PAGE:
An initiative by Bumblebee Conservation Trust to transform the Peak District into a pollination hotspot is set to launch after receiving earmarked support of £850,000 from the Heritage Lottery Fund.
The conservation charity’s four-year Pollinating the Peak project will work with communities, local authorities and landowners to create and restore at least 300 hectares of flower-rich habitat for native wild bee species and pollinators, and also aims to involve hundreds of gardens.
Citizen science will address a severe lack of bumblebee records in the Peak. Volunteers will be trained in bee identification methods, with high-quality data from surveys used to inform local and national land management action plans, and to help provide early warning of declines. A particular focus will be the monitoring of the Bilberry bumblebee, an iconic Peak District species.
There will be awareness raising and education about the importance of bees and their pollination services, as well as threats to bumblebee populations and what can be done to tackle declines. Innovative methods will be used to highlight pollination in schools, and there will be engagement with local communities as well as tourists and visitors to the area, including at festivals and well dressings.
As well as native wild bees, Pollinating the Peak will focus on all insect pollinators – including honeybees, hoverflies and butterflies – and the plants and habitats that rely on them for pollination. The project will formally launch next year, and will be run by Bumblebee Conservation Trust with partners including Chesterfield Borough Council, Little Green Space, and Moors for the Future Partnership.
Gill Perkins, Chief Executive at Bumblebee Conservation Trust, said: “Bumblebees keep us healthy by pollinating our fruit and vegetables, but their populations have crashed, with some species already extinct and others fighting extinction. We want to help reverse that trend and save the sound of summer by making the Peak District a bumblebee haven and a centre of knowledge about these charismatic insects.”
Councillor Chris Ludlow, Chesterfield Borough Council’s cabinet member for health and wellbeing, said: “Pollinating the Peak is an ambitious bid to transform the area into a flagship of pollinator-friendly action and research. We want to create a step-change in awareness about pollinators, their benefits and how we can help them survive and thrive – inspiring people to get involved in providing pollinator-friendly habitat and monitoring our precious bee populations.”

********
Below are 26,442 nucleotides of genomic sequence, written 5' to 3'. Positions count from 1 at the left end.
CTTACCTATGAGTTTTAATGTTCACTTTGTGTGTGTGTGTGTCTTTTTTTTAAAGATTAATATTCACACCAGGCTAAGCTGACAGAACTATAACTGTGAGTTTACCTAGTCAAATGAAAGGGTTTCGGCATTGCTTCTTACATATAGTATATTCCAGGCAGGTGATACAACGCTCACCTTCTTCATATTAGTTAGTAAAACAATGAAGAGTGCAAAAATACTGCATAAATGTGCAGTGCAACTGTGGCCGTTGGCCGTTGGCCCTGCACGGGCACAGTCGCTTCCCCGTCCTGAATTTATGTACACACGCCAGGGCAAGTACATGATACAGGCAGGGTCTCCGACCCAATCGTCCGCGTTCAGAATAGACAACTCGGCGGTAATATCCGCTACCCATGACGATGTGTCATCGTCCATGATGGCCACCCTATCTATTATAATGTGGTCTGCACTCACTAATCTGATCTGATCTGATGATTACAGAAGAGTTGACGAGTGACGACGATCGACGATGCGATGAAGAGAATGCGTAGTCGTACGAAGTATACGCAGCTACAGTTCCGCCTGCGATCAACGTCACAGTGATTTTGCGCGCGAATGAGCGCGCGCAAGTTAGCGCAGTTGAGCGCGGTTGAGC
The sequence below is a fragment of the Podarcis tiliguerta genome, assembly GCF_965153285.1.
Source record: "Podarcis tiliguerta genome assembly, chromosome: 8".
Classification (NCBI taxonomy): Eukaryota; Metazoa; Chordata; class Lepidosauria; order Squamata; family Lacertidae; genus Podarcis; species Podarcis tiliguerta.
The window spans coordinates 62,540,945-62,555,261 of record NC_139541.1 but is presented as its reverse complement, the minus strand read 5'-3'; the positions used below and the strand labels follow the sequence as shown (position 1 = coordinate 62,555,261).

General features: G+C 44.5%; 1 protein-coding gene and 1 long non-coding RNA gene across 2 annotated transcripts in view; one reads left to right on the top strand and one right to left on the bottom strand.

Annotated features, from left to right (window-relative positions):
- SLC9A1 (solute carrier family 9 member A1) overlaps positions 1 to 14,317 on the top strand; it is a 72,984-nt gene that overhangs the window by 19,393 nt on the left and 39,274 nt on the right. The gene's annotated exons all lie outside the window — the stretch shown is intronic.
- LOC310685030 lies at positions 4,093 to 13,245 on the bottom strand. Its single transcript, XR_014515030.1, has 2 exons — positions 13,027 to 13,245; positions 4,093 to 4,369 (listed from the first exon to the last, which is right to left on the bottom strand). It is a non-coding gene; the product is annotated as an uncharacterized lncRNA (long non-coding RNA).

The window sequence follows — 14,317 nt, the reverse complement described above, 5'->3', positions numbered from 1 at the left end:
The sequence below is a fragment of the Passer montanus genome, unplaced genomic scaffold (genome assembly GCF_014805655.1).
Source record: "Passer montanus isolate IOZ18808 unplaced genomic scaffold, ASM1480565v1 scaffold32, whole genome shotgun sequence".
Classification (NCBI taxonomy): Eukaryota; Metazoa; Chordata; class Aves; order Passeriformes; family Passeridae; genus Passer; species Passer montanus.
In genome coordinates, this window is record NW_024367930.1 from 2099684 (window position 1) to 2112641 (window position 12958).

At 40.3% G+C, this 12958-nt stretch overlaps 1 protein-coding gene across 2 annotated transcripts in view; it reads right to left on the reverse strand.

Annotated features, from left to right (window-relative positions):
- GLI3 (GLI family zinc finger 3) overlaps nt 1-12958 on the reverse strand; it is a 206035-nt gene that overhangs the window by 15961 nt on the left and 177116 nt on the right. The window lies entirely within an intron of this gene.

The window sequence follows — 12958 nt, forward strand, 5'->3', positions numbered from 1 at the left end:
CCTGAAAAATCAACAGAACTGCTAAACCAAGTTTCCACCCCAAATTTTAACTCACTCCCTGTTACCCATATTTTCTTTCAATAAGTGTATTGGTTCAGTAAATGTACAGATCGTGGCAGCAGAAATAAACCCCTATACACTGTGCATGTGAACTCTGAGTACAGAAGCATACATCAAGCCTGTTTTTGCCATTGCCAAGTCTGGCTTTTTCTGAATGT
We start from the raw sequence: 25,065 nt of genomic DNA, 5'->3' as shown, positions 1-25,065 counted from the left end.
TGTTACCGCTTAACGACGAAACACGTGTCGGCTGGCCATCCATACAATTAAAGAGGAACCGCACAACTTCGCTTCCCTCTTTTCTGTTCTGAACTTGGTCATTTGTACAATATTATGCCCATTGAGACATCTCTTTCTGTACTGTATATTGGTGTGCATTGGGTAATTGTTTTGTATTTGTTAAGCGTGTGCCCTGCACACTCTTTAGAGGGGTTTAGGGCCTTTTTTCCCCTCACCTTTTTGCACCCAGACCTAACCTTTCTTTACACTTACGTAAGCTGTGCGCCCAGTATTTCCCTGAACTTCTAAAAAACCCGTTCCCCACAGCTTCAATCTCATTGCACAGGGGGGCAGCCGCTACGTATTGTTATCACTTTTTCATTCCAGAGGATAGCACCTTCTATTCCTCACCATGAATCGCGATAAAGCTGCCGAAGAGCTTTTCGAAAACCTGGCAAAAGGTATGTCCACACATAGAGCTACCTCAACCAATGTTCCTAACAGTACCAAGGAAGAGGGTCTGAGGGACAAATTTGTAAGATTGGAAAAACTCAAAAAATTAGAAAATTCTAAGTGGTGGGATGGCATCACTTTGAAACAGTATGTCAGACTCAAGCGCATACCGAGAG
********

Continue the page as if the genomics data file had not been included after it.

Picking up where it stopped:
With its tapestry of habitats, vibrant communities and surrounding urban areas – and its central England location and appeal as a tourist destination for over 10 million visitors a year – the Peak offers major opportunities for a high-impact project to help pollinators, which will be rolled out nationally if successful.
The area has also been chosen because of a lack of local data about bee populations. This poses the risk that populations of rarer species – such as the Bilberry bumblebee, now only found in the Peak and a few other areas in the UK – could be declining faster than has been thought. It is important to fill this data gap now in order to put appropriate management plans in place before it is too late.
Protecting and enhancing local sites that have priority habitats and are of local, national and international importance – including National Nature Reserves and Sites of Special Scientific Interest – for pollinators will also benefit a wide range of other wildlife.
Improvements to gardens and habitats will also improve the area for people, including by increasing opportunities to enjoy wildlife and to learn conservation skills, and by fostering pride in the Peak’s natural heritage.
About 70 UK crops depend on, or benefit from, visits by bees. Bees’ annual economic value as pollinators of the UK’s commercially grown, insect pollinated crops is estimated to be over £691 million.
Yet bumblebee populations have collapsed. Of the UK’s 25 species, two – Short-haired bumblebee and Cullum’s bumblebee – have become nationally extinct in the last 80 years, although the former is being reintroduced. Seven species are in decline, and 11 are of conservation importance.
Loss of flower-rich habitat is the biggest threat to bumblebees’ survival, with 97% of the UK’s wildflower meadows lost since World War II, and with large swathes of intensively farmed land now like deserts for bees. Climate change, disease and pesticides including neonicotinoids may also be major threats.
Heritage Lottery Fund has awarded £150,000 up front to help develop Pollinating the Peak, with a further £700,000 earmarked for a later date.
The project’s consultation phase included a Pollination Conference held in Chesterfield in April 2015, which attracted experts from across Europe, and numerous local schools. As a lasting legacy, a beautiful oak bumblebee – created by wood sculptor Andrew Frost, who uses chainsaws to transform abandoned trees into works of art – was commissioned by Chesterfield Borough Council and now resides in the churchyard of Chesterfield’s St Mary’s Church, the famous Crooked Spire.
Press release distributed by Pressat on behalf of Bumblebee Conservation Trust, on Tuesday 10 May, 2016. For more information subscribe and follow http://www.pressat.co.uk/